Articles | Volume 21, issue 6
Hydrol. Earth Syst. Sci., 21, 3001–3024, 2017

Special issue: HYPER Droughts (HYdrological Precipitation – Evaporation...

Hydrol. Earth Syst. Sci., 21, 3001–3024, 2017

Research article 22 Jun 2017

Research article | 22 Jun 2017

The European 2015 drought from a hydrological perspective

Gregor Laaha1, Tobias Gauster1, Lena M. Tallaksen2, Jean-Philippe Vidal3, Kerstin Stahl4, Christel Prudhomme5,6, Benedikt Heudorfer4, Radek Vlnas7,8, Monica Ionita9, Henny A. J. Van Lanen10, Mary-Jeanne Adler11, Laurie Caillouet3, Claire Delus12, Miriam Fendekova13, Sebastien Gailliez14, Jamie Hannaford5, Daniel Kingston15, Anne F. Van Loon16, Luis Mediero17, Marzena Osuch18, Renata Romanowicz18, Eric Sauquet3, James H. Stagge2, and Wai K. Wong19 Gregor Laaha et al.
  • 1Institute of Applied Statistics and Computing, University of Natural Resources and Life Sciences (BOKU), Vienna, Austria
  • 2Department of Geosciences, University of Oslo, Oslo, Norway
  • 3Irstea, UR HHLY, Hydrology-Hydraulics Research Unit, 69100 Villeurbanne, France
  • 4Hydrology, Faculty of Environment and Natural Resources, University of Freiburg, Freiburg, Germany
  • 5Centre for Ecology and Hydrology, Wallingford, UK
  • 6Department of Geography, Loughborough University, Loughborough, UK
  • 7Faculty of Environmental Sciences, Czech University of Life Sciences Prague, Prague, Czech Republic
  • 8T. G. Masaryk Water Research Institute, Prague, Czech Republic
  • 9Alfred-Wegener-Institute for Polar and Marine Research, Bremerhaven, Germany
  • 10Hydrology and Quantitative Water Management Group, Wageningen University, Wageningen, the Netherlands
  • 11National Institute of Hydrology and Water Management, Bucharest, Romania
  • 12Laboratoire d'Observation des Territoires, Université de Lorraine, Nancy, France
  • 13Department of Hydrogeology,, Comenius University, Bratislava, Slovakia
  • 14Service Public de Wallonie, Jambes, Belgium
  • 15Department of Geography, University of Otago, Dunedin, New Zealand
  • 16Water Science Research Group, School of Geography, Earth, and Environmental Sciences, University of Birmingham, Brimingham, UK
  • 17Department of Hydraulic and Energy Engineering, Technical University of Madrid, Madrid, Spain
  • 18Institute of Geophysics Polish Academy of Sciences, Warsaw, Poland
  • 19Norwegian Water Resources and Energy Directorate, Oslo, Norway

Abstract. In 2015 large parts of Europe were affected by drought. In this paper, we analyze the hydrological footprint (dynamic development over space and time) of the drought of 2015 in terms of both severity (magnitude) and spatial extent and compare it to the extreme drought of 2003. Analyses are based on a range of low flow and hydrological drought indices derived for about 800 streamflow records across Europe, collected in a community effort based on a common protocol. We compare the hydrological footprints of both events with the meteorological footprints, in order to learn from similarities and differences of both perspectives and to draw conclusions for drought management. The region affected by hydrological drought in 2015 differed somewhat from the drought of 2003, with its center located more towards eastern Europe. In terms of low flow magnitude, a region surrounding the Czech Republic was the most affected, with summer low flows that exhibited return intervals of 100 years and more. In terms of deficit volumes, the geographical center of the event was in southern Germany, where the drought lasted a particularly long time. A detailed spatial and temporal assessment of the 2015 event showed that the particular behavior in these regions was partly a result of diverging wetness preconditions in the studied catchments. Extreme droughts emerged where preconditions were particularly dry. In regions with wet preconditions, low flow events developed later and tended to be less severe. For both the 2003 and 2015 events, the onset of the hydrological drought was well correlated with the lowest flow recorded during the event (low flow magnitude), pointing towards a potential for early warning of the severity of streamflow drought. Time series of monthly drought indices (both streamflow- and climate-based indices) showed that meteorological and hydrological events developed differently in space and time, both in terms of extent and severity (magnitude). These results emphasize that drought is a hazard which leaves different footprints on the various components of the water cycle at different spatial and temporal scales. The difference in the dynamic development of meteorological and hydrological drought also implies that impacts on various water-use sectors and river ecology cannot be informed by climate indices alone. Thus, an assessment of drought impacts on water resources requires hydrological data in addition to drought indices based solely on climate data. The transboundary scale of the event also suggests that additional efforts need to be undertaken to make timely pan-European hydrological assessments more operational in the future.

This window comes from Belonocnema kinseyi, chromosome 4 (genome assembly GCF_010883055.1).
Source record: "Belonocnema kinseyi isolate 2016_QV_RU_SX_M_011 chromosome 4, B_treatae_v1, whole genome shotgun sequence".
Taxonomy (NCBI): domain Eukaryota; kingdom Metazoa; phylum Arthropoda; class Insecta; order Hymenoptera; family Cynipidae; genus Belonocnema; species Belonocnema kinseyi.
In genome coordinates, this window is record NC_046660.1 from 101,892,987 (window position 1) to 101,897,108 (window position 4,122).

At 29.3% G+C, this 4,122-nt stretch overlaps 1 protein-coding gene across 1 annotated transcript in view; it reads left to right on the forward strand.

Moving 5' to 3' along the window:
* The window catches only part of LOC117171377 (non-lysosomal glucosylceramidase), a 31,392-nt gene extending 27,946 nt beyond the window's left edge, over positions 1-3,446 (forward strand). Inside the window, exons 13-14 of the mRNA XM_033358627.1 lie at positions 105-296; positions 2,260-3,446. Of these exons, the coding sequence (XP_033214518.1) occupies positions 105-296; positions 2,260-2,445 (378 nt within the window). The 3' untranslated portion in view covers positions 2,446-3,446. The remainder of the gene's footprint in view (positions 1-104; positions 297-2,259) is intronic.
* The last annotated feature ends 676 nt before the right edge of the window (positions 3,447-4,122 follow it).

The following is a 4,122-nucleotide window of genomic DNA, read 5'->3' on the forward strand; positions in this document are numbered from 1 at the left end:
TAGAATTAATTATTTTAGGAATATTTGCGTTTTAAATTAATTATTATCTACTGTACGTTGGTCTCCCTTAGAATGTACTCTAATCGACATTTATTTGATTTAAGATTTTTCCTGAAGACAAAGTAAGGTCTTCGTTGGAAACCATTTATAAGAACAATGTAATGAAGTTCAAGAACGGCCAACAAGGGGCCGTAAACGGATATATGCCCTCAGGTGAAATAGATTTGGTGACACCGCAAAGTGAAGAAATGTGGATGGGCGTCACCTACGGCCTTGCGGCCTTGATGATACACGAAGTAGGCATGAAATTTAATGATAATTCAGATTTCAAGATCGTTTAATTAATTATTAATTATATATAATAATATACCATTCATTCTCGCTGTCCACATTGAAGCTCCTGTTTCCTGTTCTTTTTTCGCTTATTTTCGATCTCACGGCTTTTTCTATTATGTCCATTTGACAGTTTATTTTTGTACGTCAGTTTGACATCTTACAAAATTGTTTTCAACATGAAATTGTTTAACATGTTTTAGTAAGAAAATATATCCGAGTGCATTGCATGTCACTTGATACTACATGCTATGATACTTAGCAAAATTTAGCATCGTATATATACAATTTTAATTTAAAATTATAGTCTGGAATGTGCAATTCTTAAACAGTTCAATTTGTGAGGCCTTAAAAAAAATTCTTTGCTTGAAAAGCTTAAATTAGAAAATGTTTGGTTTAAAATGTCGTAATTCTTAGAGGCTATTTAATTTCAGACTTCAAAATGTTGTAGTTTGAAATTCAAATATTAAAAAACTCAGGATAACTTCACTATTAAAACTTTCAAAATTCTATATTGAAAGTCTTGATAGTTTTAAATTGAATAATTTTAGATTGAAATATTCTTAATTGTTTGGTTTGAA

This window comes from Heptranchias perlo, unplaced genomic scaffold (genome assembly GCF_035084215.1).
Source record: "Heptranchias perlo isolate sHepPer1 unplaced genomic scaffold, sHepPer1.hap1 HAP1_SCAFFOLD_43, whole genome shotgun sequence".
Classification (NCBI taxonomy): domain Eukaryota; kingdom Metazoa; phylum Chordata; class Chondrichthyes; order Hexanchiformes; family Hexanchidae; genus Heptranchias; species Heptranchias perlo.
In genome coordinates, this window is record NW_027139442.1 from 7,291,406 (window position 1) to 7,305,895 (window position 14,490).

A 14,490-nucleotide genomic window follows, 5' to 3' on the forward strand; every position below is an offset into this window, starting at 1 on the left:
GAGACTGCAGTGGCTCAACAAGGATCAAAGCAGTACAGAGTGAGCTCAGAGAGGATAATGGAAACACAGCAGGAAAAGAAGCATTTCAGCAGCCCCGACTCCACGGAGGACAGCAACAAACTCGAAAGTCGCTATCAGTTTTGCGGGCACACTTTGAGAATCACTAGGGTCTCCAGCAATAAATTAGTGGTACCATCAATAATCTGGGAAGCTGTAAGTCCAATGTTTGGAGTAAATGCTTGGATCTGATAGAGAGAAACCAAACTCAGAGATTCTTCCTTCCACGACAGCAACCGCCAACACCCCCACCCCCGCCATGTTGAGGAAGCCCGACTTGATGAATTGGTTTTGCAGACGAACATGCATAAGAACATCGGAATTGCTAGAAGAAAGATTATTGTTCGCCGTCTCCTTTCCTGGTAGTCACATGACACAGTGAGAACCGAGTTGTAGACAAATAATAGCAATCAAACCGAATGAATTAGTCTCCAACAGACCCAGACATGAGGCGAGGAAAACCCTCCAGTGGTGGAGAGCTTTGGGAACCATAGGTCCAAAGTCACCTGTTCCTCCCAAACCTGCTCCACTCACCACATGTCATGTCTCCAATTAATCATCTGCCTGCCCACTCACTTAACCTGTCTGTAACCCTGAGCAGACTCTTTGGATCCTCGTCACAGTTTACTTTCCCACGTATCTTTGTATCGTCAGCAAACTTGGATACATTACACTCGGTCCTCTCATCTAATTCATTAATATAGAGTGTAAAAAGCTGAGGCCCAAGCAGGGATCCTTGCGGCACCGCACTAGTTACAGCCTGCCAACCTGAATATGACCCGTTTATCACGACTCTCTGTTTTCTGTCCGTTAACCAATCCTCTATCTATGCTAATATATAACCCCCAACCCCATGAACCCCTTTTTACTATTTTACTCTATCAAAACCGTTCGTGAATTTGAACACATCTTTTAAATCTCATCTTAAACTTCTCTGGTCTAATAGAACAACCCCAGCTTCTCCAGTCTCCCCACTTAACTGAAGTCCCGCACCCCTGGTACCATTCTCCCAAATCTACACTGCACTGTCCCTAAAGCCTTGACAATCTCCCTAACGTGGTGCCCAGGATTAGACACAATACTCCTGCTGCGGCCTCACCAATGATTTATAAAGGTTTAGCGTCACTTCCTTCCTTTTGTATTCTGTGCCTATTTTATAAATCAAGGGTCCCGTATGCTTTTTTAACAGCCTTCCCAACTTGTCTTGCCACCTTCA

Short summary
In 2015 large parts of Europe were affected by a drought. In terms of low flow magnitude, a region around the Czech Republic was most affected, with return periods > 100 yr. In terms of deficit volumes, the drought was particularly severe around S. Germany where the event lasted notably long. Meteorological and hydrological events developed differently in space and time. For an assessment of drought impacts on water resources, hydrological data are required in addition to meteorological indices.